Achaemenid Gold Bracelet with Inlaid Termini in the Form of Seated Ducks, mid-6th-4th century B.C.E. Gold with lapis lazuli, turquoise, onyx, and rock crystal inlay, mid-6th-4th century B.C.E., W. 10.5 cm. © Miho Museum

The jeweler of this bracelet chose ducks as terminal figures and combined them with a rather heavy looking circlet that can be opened. The ducks were fashioned separately, and all the feathers and the eyes were originally characterized by inlays. The ducks' bills are not preserved. The birds are fixed to a single massive tubular circlet, which originally had colored inlays at the junction between the ducks. The use of colored inlays for the details of the feathering is a feature of Egyptianizing tendencies in Achaemenid craftsmanship.1 Though the "Great Kings" are known to have employed Egyptian craftsmen,2 the use of this technique does not necessarily imply that the jeweler was an Egyptian, because the technique was widely used on objects of truly Achaemenid style. 

The choice of animal is interesting as ducks are rare among the animals on Achaemenid bracelets or torques (see cat. nos. 38, 41). It should be noted that this rather exceptional motif was used on no less than three bracelets now in the Shumei collection (also cat. no. 41, SF000) and that all of these pieces have a rather sturdy appearance, whereas Achaemenid jewelers usually preferred a much more slender concept. All these aspects add up to a highly remarkable picture that considerably widens our conception of Near Eastern jewelry.3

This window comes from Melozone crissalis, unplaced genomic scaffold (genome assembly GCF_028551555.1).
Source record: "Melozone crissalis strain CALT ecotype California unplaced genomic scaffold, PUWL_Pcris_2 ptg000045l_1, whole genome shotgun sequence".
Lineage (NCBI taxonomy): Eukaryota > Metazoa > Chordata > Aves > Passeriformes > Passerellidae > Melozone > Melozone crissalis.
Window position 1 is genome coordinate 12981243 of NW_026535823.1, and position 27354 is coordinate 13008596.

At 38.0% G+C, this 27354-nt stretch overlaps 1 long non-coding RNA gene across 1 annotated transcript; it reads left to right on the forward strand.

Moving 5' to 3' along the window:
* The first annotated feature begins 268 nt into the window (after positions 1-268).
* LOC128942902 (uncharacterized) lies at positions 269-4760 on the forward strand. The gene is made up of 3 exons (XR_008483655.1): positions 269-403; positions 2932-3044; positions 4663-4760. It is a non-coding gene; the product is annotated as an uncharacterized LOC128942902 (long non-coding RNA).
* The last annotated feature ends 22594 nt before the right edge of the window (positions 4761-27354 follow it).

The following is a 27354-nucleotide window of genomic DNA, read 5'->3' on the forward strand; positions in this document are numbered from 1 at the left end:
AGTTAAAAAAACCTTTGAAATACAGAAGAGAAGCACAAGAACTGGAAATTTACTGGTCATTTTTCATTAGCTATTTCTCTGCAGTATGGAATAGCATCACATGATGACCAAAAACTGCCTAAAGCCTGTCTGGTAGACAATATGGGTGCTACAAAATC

Although details like the turned-back heads of the birds or the depiction of complete animals instead of simply heads or protomes (foreparts) reflect Achaemenid conventions,4 the rather naturalistic articulation and coloration of the feathering is definitely not in keeping with the ornamental standards of Achaemenid art.5 Exceptions are always possible, but it should be noted that the idea of parting the bracelet vertically between the sitting birds is reminiscent of second-century B.C. Hellenistic bracelets fashioned in truly Greek style.6 This piece may suggest that the Hellenistic concept could have been derived from much older Achaemenid prototypes, but it seems not entirely impossible that this and the following bracelet (cat. no. 41) actually belong to a group of Achaemenizing objects that draw heavily on Achaemenid conventions but were manufactured after the breakdown of the Achaemenid Empire.7


1. See cat. no. 38, n.6.
2. See cat. no. 38, n.5.
3. For chronological options see also the entry for cat. no. 41.
4. For the turning of the heads, compare, for example, animals on Achaemenid vessels: Amandry 1959, pp. 38-56, pls. 20.1-.4; 21.1-.2; 22.1; 23; Pfrommer 1990a, pp. 198, pls. 36, 40, 41.1, 44.
5. This aspect was already noted by K. Benzel in Metropolitan Museum 1996, p. 54.
6. See Amandry 1953, pp. 113-16, nos. 253, 254, fig. 69, pls. 44, 45; Pfrommer 1990b, pp. 107, 112, TA 12, 13, 109, figs. 16.33, 53.
7. For Achaemenizing art produced three centuries after Alexander the Great see Pfrommer 1996.